Canada And Nova Scotia Invest In Infrastructure At Acadia University
September 14th, 2016
The funding was announced by the Honourable Scott Brison, President of the Treasury Board, on behalf of the Honourable Navdeep Bains, Minister of Innovation, Science and Economic Development, and by the Honourable Kelly Regan, Nova Scotia Minister of Labour and Advanced Education.
The Government of Canada’s Innovation Agenda aims to make this country a global centre for innovation-one that creates jobs, drives growth across all industries and improves the lives of all Canadians. This investment exemplifies that vision in action and will help create the well-paying middle-class jobs of tomorrow.
The funding will be used to renovate and upgrade Huggins Science Hall and Elliott Hall, two older buildings that are part of Acadia University’s Science Complex. The upgrades will promote intensified research and commercialization activities at the Science Complex, while also improving the buildings’ energy use and efficiency. The project will also see a small structure adjoining the buildings converted into an innovation pavilion, with space for laboratories and support services for industrial liaison, commercialization and co-op education.
Of the $15.98-million investment, $10.48 million will come from the Government of Canada and $5.5 million from the Province of Nova Scotia. Acadia University and private donors will contribute an additional $6.27 million for a total investment of $22.25 million.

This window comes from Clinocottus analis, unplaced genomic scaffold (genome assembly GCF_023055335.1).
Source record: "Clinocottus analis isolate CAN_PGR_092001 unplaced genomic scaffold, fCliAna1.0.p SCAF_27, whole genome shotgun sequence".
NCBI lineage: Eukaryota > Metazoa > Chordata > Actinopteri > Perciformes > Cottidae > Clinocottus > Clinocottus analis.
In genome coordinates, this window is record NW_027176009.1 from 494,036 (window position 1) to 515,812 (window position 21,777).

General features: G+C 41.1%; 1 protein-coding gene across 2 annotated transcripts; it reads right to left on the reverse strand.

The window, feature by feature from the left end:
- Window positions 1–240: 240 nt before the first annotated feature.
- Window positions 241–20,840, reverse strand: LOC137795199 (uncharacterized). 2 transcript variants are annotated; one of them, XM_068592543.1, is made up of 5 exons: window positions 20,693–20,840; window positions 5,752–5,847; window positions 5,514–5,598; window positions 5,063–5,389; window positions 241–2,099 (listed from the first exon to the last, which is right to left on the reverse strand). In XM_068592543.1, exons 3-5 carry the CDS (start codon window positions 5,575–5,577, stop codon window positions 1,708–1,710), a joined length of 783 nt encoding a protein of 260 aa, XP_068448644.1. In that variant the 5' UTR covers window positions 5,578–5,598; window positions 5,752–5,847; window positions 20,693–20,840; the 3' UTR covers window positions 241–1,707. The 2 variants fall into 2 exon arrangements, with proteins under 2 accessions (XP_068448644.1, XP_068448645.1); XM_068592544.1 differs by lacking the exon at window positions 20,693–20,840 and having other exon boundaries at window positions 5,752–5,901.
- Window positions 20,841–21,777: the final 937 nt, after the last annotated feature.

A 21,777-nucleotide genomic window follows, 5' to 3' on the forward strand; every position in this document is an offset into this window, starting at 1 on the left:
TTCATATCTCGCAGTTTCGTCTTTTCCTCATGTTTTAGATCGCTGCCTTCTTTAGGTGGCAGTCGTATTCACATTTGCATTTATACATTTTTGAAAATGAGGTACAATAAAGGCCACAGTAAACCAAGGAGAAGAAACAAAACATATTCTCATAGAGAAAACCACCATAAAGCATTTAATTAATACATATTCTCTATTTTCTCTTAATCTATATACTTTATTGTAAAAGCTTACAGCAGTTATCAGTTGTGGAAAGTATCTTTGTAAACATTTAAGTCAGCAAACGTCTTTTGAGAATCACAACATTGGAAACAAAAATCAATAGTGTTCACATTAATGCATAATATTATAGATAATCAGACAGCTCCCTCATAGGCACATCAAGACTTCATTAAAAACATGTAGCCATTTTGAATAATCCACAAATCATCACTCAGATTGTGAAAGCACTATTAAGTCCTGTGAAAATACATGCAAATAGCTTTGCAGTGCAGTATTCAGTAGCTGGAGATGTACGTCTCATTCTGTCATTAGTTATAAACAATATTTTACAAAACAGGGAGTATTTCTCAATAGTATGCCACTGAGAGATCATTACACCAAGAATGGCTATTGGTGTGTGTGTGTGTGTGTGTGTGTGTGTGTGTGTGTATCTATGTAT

In total, the Government of Canada, the provincial government, the institutions themselves and private donors are investing $130 million in universities and colleges throughout Nova Scotia. Federal funding will be allocated through the Post-Secondary Institutions Strategic Investment Fund, which will enhance and modernize research facilities on Canadian campuses and improve the environmental sustainability of these facilities.
As a result of these investments, students, professors and researchers will work in state-of-the-art facilities that advance the country’s best research. They will collaborate in specially designed spaces that support lifelong learning and skills training. They will work in close proximity with partners to turn discoveries into products or services. In the process, they will train for-and create-the high-value, middle-class jobs of the future. And their discoveries will plant the seeds for the next generation of innovators.
That is how the Strategic Investment Fund will jump-start a virtuous circle of innovation, creating the right conditions for long-term growth that will yield benefits for generations to come.
On July 4, 2016, the Government of Canada and the governments of the four Atlantic provinces launched the Atlantic Growth Strategy, which involves targeted actions to stimulate Atlantic Canada’s economy, including supporting key infrastructure projects that contribute to long-term growth and position the region to capitalize on emerging opportunities. Today’s announcement builds on this commitment.
“This once-in-a-generation investment by the Government of Canada is a historic down payment on the government’s vision to position Canada as a global centre for innovation. That means making Canada a world leader in turning ideas into solutions, science into technologies, skills into middle-class jobs and start-up companies into global successes. Investments like this also support our Atlantic Growth Strategy, designed to stimulate the region’s economy and address its challenges while building on Atlantic Canada’s competitive advantages, such as its strong export potential, growing innovation ecosystem and skilled workforce.”
– The Honourable Navdeep Bains, Minister of Innovation, Science and Economic Development
“Investments like these in Atlantic Canada will support our world-class researchers and position Canada as a global leader in research excellence and innovation. Through the Strategic Investment Fund, we are providing Canada’s students with the education and training they need to join a strong, healthy middle class.”